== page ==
By Jed Morrison
In light of the shortage of COVID-19 laboratory testing services, and the overall pressures on the healthcare industry created by responding to the crisis, the Centers for Medicare & Medicaid Services (CMS) have issued temporary instructions regarding laboratory testing services, which are governed by the Clinical Laboratory Improvement Amendments (CLIA). In addition to minor laboratory operational procedures, the CMS notice made the following significant changes, to help ensure wider availability of COVID-19 laboratory testing.
Remote Slide Review
CLIA regulations for cytology testing (tissue) state that cytology slide preparations must be evaluated on the premises of a laboratory certified to conduct testing in the subspecialty of cytology (42 C.F.R. 493.1274(a). In other words, both the slide preparation and the professional analysis must occur on the lab premises. Thus, for hospital based laboratories, unless the pathologist has a separate CLIA certificate in her home, the pathologist must review the slides on the hospital lab premises.
As it has done in previous public health emergencies, CMS is exercising its enforcement discretion and will not enforce the requirement to have a separate CLIA certificate for laboratories that are located at a temporary testing site, provided that the designated primary site or home base has such a certificate (using the address of the primary site) and the work being performed in the temporary testing site falls within the parameters of the primary site’s certificate. A temporary testing site is one where, at various intervals of time, an entity that is not at a fixed or permanent location performs laboratory testing. Such a temporary testing site may be the pathologist’s home.
Expedited Review of New CLIA Applications
Laboratories need a CLIA certificate to perform any services, including COVID-19 testing. Thus, any person that wishes to operate a laboratory must apply for a CLIA certificate. The temporary CMS policy doesn’t waive any CLIA requirements, but it does state that once the laboratory has identified a qualified laboratory director and has provided all required information on the CLIA application, a CLIA number will immediately be assigned. The new lab may conduct testing once a CLIA number has been assigned, as opposed to waiting for a hard copy paper certificate to come in the mail.
Ordinarily, each separate laboratory location must have its own CLIA certificate. Under the new policy, Laboratories within a hospital/University Hospital Campus that are located at contiguous buildings on the same campus and under common direction (meaning that all testing sites are under one designated director) may hold a single certificate for the laboratory sites within the same physical location or street address. This policy will be useful for large hospitals and academic medical centers wishing to temporarily expand laboratory services.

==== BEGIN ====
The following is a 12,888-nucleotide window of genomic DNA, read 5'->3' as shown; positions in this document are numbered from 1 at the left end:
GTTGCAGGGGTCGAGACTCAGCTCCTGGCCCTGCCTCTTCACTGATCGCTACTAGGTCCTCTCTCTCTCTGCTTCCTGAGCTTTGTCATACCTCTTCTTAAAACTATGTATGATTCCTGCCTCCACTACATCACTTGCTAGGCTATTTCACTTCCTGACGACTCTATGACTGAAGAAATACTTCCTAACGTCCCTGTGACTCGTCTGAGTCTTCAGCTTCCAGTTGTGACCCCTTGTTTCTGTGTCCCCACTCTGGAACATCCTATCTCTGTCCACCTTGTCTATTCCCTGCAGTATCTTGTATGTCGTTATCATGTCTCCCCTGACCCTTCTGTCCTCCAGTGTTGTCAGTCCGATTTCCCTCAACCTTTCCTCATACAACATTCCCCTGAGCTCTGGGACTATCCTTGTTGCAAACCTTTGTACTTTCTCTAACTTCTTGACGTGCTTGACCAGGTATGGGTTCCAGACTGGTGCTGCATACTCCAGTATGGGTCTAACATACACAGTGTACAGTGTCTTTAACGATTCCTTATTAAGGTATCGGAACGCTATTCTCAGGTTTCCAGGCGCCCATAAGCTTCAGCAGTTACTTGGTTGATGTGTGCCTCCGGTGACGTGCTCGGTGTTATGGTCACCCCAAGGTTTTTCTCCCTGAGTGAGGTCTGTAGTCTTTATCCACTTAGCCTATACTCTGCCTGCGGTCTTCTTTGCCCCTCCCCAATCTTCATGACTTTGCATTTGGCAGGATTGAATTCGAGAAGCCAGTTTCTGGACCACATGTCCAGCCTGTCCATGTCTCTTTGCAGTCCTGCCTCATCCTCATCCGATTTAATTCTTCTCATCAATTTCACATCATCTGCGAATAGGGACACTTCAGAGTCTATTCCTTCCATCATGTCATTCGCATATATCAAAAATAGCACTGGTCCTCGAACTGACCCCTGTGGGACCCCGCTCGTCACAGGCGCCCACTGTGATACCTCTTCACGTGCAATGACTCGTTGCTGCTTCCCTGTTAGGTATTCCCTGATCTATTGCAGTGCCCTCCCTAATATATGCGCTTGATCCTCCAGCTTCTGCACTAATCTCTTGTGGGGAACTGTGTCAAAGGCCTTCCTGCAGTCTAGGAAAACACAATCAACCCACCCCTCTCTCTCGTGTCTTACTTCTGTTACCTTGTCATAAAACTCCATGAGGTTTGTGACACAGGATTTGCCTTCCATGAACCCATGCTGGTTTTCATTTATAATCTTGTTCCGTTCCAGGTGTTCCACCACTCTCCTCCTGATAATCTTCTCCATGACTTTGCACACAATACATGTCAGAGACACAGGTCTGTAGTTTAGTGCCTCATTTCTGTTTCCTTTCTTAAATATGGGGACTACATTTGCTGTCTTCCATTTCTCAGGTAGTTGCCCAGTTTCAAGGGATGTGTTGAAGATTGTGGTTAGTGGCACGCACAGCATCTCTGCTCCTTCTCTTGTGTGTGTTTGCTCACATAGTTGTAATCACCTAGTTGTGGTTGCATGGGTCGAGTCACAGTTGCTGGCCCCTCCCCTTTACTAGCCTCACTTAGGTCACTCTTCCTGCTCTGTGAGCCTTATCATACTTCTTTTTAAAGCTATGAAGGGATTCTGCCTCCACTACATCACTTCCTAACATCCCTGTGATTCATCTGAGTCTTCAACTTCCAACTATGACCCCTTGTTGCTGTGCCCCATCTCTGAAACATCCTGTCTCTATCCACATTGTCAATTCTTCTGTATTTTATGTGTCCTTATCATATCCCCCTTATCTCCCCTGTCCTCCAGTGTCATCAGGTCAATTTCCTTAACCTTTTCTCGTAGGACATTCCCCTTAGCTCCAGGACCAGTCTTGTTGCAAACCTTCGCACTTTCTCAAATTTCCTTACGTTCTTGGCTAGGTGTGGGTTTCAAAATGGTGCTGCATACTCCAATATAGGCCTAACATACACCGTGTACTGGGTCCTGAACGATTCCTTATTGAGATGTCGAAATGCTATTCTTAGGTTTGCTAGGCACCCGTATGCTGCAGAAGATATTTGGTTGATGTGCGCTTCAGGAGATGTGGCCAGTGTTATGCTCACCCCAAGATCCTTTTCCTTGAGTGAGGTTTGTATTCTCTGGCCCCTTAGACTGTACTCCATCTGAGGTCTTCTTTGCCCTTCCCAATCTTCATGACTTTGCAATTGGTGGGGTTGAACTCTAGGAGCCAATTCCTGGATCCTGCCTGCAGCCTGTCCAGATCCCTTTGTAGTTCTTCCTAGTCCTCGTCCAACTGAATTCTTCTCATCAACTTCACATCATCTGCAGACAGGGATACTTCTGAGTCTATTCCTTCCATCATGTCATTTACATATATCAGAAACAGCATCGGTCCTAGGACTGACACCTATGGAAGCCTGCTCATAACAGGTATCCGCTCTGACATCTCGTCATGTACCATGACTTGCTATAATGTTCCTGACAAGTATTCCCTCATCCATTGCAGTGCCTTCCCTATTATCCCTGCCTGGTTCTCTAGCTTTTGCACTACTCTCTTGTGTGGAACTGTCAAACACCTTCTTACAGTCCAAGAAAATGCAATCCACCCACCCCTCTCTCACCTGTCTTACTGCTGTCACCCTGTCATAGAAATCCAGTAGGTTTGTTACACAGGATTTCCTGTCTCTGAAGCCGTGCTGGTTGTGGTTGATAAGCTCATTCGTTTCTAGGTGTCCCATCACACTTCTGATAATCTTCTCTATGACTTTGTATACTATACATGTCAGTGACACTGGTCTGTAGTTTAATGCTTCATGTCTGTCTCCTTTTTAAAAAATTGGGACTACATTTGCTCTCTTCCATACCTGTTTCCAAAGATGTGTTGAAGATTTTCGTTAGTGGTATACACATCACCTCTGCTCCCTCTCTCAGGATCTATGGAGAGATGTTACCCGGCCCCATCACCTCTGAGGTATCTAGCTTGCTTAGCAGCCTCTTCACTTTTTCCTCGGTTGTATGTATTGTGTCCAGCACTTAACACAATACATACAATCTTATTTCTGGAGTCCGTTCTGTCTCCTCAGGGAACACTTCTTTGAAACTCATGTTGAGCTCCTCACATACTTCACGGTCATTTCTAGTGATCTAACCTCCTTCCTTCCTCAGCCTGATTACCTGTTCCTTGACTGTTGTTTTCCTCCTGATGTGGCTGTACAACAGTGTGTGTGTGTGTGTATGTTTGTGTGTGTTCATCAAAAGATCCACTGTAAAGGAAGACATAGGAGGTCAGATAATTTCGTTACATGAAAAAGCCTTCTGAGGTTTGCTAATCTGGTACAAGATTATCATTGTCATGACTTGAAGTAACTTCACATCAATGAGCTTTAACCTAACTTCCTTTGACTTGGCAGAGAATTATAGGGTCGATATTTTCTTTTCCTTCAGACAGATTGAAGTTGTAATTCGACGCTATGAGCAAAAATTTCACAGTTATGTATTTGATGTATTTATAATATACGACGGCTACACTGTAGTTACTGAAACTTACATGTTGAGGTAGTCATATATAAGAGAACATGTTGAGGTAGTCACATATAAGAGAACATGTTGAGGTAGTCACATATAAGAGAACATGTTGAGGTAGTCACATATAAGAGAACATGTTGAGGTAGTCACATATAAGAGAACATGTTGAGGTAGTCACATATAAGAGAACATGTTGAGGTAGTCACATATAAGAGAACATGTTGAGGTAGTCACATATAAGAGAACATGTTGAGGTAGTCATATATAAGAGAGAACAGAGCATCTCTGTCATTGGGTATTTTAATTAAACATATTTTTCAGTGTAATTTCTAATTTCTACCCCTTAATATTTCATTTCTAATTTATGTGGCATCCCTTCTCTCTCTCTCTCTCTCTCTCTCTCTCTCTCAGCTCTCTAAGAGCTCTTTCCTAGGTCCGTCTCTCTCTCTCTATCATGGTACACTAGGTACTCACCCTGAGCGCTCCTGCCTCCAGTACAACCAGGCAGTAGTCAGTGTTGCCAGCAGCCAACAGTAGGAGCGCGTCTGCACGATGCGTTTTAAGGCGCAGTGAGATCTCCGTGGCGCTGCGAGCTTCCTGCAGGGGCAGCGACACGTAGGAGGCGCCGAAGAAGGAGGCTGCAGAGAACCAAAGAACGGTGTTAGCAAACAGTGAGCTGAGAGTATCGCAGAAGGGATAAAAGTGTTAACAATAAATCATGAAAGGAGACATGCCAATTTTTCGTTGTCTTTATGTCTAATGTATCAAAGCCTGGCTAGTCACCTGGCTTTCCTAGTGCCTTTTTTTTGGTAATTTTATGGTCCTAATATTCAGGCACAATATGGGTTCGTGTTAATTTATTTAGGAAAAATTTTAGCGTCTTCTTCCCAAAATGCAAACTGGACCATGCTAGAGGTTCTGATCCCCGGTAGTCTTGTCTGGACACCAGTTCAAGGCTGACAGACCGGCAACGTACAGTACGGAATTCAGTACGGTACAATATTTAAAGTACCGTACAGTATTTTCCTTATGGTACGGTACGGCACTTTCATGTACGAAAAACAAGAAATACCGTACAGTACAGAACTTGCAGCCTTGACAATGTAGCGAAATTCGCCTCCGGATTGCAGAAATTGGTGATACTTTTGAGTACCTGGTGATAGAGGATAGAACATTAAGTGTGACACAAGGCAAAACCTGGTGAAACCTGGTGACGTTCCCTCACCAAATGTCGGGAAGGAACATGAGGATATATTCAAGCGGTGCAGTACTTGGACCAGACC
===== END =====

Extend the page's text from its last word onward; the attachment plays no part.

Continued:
Edgar “Jed” C. Morrison, Jr. has practiced healthcare law for almost 40 years and is one of the founding members of Jackson Walker’s Healthcare section. With a board certification in Health Law by the Texas Board of Legal Specialization, Jed exclusively represents healthcare providers and other industry participants related to the regulatory and transactional aspects of healthcare law. In recognition of his practice, Jed has been named among Chambers USA for Healthcare in Texas since 2006, among The Best Lawyers in America for Healthcare Law since 2007, as a “Super Lawyer” by Thomson Reuters (2007-2016, 2018-2019), and as a “Best S.A. Lawyer” in the Healthcare area by San Antonio Scene since 2010.
Please note: This article and any resources presented on the JW Coronavirus Insights & Resources site are for informational purposes only, do not constitute legal or medical advice, and are not a substitute for legal advice from qualified counsel. The laws of other states and nations may be entirely different from what is described. Your use of these materials does not create an attorney-client relationship between you and Jackson Walker. The facts and results of each case will vary, and no particular result can be guaranteed.